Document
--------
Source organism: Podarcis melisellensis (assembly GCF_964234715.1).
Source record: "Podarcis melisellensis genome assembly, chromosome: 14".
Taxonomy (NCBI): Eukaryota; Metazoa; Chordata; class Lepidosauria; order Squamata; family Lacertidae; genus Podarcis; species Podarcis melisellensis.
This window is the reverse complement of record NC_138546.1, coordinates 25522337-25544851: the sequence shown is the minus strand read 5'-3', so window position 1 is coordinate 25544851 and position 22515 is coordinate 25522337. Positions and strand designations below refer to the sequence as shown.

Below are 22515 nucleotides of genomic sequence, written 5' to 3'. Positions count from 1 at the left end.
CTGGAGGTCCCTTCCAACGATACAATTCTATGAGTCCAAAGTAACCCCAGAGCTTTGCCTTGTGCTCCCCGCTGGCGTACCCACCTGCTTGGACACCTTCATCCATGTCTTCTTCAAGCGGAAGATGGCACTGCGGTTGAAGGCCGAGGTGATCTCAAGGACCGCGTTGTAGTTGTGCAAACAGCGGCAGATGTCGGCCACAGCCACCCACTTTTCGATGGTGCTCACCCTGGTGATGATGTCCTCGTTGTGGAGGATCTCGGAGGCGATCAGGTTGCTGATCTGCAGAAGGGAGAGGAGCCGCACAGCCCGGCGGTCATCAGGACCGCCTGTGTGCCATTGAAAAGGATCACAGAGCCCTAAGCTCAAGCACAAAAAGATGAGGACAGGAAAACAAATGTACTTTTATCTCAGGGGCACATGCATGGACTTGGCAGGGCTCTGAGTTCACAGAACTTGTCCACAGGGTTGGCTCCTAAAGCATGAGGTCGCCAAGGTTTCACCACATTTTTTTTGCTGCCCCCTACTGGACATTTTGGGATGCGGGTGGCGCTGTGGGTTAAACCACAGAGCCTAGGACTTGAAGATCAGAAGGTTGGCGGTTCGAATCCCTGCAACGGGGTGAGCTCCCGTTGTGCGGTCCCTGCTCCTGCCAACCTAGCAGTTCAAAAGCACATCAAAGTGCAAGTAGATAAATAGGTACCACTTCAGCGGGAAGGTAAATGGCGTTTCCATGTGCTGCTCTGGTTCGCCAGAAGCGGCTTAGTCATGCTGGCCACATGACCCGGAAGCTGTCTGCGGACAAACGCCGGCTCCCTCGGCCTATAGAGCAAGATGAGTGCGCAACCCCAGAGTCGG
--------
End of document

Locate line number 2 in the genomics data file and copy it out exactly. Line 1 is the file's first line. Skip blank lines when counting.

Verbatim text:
Source record: "Podarcis melisellensis genome assembly, chromosome: 14".